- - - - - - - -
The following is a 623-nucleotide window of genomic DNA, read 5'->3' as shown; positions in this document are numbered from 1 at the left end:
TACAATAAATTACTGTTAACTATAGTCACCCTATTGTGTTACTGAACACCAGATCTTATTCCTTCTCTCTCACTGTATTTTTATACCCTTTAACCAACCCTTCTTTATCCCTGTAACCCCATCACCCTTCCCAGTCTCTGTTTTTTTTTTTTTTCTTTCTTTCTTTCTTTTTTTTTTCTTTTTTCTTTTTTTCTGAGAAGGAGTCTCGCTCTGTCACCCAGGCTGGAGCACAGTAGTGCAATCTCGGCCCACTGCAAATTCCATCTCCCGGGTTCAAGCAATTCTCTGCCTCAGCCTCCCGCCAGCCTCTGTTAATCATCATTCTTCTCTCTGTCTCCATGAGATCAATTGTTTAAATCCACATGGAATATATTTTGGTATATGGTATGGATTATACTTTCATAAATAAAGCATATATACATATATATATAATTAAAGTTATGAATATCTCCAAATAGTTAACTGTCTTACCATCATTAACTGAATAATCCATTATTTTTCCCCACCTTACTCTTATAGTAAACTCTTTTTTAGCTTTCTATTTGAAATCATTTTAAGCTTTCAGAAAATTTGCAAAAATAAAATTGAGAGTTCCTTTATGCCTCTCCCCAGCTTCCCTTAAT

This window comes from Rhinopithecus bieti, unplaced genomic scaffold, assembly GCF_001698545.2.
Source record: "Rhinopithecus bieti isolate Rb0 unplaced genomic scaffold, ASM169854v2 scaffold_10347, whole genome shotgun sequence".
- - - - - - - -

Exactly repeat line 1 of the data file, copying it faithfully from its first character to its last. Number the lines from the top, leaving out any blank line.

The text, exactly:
The following is a 623-nucleotide window of genomic DNA, read 5'->3' as shown; positions in this document are numbered from 1 at the left end: